I cover the following in more depth in the prior 5 parts of this series, so I am only going to summarize here. We’ve read McLaren himself above on panentheism so we now look at Alan Jones and Marcus Borg. Both men are members of the Living Spiritual Teachers Project (LSTP) and I strongly urge you to follow the links provided and examine the LSTP for yourself. These men are far more than simply liberal theologians who deny virtually every cardinal doctrine of the Christian faith. Click on their names, and then look closely at the introduction page for each man, as well as what they “specialize” in; Jones in imagination and Borg in transformation.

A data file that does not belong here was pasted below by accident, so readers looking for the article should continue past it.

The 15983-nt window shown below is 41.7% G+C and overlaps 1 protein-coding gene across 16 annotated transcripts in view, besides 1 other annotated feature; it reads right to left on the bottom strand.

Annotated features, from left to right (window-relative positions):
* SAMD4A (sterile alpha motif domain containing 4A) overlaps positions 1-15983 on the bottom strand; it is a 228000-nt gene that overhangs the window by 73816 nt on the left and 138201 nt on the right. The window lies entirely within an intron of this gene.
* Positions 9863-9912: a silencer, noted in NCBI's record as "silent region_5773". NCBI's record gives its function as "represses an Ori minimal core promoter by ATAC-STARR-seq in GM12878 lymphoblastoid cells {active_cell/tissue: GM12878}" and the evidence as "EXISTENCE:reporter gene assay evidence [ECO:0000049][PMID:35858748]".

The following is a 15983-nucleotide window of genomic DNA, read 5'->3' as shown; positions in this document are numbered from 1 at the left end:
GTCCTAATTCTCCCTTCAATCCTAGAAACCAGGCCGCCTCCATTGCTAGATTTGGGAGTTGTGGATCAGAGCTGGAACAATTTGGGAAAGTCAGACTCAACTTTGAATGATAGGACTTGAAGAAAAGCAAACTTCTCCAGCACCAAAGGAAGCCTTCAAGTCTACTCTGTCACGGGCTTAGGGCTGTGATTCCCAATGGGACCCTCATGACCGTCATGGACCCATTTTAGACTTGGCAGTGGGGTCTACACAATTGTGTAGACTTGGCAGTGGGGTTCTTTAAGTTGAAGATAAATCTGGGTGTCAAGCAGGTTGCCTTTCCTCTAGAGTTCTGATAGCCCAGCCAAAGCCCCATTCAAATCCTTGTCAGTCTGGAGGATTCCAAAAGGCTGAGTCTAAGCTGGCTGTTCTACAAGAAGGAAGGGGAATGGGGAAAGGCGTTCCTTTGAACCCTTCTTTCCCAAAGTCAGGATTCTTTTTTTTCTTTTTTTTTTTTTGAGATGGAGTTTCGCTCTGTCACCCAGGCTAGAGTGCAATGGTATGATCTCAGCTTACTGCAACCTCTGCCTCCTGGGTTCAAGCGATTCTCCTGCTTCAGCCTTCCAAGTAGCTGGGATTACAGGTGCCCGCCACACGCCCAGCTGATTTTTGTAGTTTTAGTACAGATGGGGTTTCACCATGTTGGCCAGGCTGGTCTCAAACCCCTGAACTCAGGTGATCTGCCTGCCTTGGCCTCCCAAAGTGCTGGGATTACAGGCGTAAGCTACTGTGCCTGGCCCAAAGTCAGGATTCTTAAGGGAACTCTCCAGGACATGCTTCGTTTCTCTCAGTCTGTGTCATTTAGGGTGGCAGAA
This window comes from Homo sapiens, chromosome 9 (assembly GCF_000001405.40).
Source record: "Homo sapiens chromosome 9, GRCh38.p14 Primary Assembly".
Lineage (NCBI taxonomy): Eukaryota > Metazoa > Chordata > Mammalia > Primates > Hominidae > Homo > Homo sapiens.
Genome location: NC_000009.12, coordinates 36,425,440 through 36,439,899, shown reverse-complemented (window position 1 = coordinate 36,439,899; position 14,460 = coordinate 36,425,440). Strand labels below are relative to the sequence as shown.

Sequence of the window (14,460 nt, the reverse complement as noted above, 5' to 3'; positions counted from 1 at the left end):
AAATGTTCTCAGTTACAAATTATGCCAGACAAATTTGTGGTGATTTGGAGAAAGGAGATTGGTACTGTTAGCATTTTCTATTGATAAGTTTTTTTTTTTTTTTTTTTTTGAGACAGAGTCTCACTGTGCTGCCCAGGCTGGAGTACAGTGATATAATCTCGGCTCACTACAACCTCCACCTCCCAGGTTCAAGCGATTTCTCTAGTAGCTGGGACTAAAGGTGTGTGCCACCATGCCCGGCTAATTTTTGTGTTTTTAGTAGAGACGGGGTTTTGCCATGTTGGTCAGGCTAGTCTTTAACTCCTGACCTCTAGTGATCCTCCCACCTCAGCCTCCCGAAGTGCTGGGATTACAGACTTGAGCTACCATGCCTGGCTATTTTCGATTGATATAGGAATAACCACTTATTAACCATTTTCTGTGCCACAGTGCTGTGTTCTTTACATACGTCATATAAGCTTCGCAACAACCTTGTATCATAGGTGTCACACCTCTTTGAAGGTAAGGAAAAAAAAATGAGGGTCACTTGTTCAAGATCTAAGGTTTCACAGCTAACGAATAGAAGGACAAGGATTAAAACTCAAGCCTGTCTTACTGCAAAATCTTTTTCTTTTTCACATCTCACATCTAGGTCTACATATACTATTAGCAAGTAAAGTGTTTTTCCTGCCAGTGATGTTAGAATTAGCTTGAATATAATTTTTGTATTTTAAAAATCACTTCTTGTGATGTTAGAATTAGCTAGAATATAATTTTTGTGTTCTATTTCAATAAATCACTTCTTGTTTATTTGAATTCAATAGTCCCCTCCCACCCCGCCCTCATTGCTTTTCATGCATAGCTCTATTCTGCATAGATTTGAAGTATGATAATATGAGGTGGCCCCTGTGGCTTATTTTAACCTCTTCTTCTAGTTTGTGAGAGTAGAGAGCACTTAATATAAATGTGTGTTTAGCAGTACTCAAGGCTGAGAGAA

For the benefit of new readers, in his endorsement of Jones’ Reimagining Christianity McLaren writes: “Alan Jones is a pioneer in reimagining a Christian faith that emerges from authentic spirituality. His work stimulates and encourages me deeply.” I offer that these are not the words of someone simply lending a cursory approval; but rather, these are words of deep appreciation for Jones’ reimagined mystical message that allegedly “emerges from authentic spirituality.” In my view, McLaren is speaking genuinely here when he says that the “living spiritual teacher” Alan Jones’ “work stimulates and encourages me deeply.” So with our above discussion in mind, and for the good of those being deceived by these postliberal EC teachers, we must now ask the following: This “stimulates” McLaren why; and “encourages” him how, for what?